Good for Managers, Bad for Society? Causal Evidence on the Association between Risk-Taking Incentives and Corporate Social Responsibility

64 Pages Posted: 27 Mar 2020

See all articles by Michael Mayberry

Michael Mayberry

University of Florida - Fisher School of Accounting

Multiple version iconThere are 2 versions of this paper

Date Written: March 3, 2020

Abstract

Using FAS 123R as an exogenous shock to stock options, I provide evidence that equity-based risk-taking incentives discourage corporate social responsibility (CSR). This finding suggests that compensation incentives can motivate managers not to pursue CSR strategies because CSR reduces firms’ risk and provides insurance-like benefits. Firms with a greater demand for CSR’s risk reduction are more sensitive to changes in risk-taking incentives. I triangulate my results by confirming that CSR weaknesses are positively related to subsequent stock return volatility. Overall, using a robust empirical design, I find that risk-taking incentives are a determinant of firms’ CSR.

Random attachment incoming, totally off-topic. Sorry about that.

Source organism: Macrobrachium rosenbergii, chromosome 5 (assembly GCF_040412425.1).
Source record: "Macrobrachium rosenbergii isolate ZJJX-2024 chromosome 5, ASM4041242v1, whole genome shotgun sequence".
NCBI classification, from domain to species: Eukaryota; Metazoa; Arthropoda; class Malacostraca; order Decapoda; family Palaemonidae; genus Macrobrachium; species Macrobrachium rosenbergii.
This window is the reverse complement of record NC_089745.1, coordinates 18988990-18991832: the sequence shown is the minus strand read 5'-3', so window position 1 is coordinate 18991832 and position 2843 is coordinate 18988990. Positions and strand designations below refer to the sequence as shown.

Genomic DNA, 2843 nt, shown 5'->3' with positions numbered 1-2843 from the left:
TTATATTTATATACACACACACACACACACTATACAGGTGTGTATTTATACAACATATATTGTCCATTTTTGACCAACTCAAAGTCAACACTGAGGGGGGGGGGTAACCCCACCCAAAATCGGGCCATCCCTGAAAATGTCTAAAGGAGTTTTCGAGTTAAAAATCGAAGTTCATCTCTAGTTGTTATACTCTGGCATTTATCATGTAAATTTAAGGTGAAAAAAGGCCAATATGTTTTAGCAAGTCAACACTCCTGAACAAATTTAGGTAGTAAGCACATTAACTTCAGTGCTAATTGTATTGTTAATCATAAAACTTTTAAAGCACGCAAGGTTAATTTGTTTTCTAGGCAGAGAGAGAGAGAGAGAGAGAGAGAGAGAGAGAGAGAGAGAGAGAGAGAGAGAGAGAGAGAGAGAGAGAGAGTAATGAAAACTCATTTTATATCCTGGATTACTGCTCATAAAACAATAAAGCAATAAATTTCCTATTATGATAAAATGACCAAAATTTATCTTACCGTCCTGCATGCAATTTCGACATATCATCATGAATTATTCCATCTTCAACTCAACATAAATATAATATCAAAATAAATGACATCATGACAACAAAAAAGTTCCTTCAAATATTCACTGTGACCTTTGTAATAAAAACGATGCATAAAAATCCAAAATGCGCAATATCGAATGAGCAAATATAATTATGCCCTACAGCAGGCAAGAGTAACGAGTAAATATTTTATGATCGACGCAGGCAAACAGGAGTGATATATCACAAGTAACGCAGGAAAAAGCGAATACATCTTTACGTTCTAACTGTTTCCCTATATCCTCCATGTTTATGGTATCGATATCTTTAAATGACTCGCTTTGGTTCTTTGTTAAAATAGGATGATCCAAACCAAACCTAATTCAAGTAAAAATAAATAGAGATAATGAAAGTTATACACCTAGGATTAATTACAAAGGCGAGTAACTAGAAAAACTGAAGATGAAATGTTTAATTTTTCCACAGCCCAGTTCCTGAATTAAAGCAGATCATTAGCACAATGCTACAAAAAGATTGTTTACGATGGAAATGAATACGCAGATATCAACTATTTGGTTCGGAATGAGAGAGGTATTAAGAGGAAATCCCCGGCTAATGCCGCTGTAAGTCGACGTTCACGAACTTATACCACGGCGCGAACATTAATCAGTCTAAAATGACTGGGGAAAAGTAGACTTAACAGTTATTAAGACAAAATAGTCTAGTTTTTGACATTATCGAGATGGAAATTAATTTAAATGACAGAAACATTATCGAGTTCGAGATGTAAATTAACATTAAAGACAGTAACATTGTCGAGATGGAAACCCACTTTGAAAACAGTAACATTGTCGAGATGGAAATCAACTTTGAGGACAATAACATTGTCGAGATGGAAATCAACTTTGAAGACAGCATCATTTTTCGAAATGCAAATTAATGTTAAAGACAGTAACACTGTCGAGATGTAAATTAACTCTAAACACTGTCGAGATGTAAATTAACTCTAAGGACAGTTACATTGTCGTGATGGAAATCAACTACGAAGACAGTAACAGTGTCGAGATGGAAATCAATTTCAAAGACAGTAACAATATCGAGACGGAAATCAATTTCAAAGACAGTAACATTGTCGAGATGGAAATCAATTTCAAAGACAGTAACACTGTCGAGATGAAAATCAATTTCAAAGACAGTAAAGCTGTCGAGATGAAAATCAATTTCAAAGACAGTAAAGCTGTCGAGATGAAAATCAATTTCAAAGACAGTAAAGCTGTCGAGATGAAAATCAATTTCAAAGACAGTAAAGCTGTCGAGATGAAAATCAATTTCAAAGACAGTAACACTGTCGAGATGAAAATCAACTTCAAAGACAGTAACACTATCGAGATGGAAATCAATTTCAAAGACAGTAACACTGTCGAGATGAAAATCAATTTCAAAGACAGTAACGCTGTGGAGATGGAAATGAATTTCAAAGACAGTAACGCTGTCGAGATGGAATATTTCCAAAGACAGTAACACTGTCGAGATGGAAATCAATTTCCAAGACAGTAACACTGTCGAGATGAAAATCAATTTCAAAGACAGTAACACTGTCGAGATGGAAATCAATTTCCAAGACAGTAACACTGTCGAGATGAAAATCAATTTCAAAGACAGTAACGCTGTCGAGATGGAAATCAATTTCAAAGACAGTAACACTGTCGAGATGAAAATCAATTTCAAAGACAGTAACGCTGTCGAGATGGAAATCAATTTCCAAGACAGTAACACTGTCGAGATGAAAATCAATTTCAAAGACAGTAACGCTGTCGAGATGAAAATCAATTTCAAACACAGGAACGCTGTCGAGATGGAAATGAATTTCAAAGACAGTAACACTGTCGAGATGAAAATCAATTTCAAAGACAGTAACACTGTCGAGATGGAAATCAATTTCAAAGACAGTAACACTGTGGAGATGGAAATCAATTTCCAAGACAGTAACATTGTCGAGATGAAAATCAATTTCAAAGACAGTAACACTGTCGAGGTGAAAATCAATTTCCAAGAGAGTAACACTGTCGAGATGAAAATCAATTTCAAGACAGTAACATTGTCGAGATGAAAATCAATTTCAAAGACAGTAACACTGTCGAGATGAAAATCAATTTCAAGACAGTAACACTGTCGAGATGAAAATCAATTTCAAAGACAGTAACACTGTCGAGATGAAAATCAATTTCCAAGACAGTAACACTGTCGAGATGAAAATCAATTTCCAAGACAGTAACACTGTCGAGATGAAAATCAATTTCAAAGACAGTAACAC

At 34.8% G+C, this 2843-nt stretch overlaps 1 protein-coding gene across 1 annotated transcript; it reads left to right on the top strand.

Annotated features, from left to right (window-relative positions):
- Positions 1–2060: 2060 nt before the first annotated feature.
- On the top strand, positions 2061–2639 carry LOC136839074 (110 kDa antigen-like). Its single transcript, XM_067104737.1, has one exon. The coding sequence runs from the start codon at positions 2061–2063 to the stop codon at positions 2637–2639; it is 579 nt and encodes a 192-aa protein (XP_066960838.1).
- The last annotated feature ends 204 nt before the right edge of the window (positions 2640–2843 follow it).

Keywords: corporate social responsibility, sustainability, risk-taking, stock options, executive compensation

JEL Classification: M41, M14, J33

Suggested Citation

Mayberry, Michael, Good for Managers, Bad for Society? Causal Evidence on the Association between Risk-Taking Incentives and Corporate Social Responsibility (March 3, 2020). Available at SSRN: https://ssrn.com/abstract=3547977 or http://dx.doi.org/10.2139/ssrn.3547977

Michael Mayberry (Contact Author)

University of Florida - Fisher School of Accounting ( email )

Warrington College of Business
PO Box 117166
Gainesville, FL 32611-7166
United States

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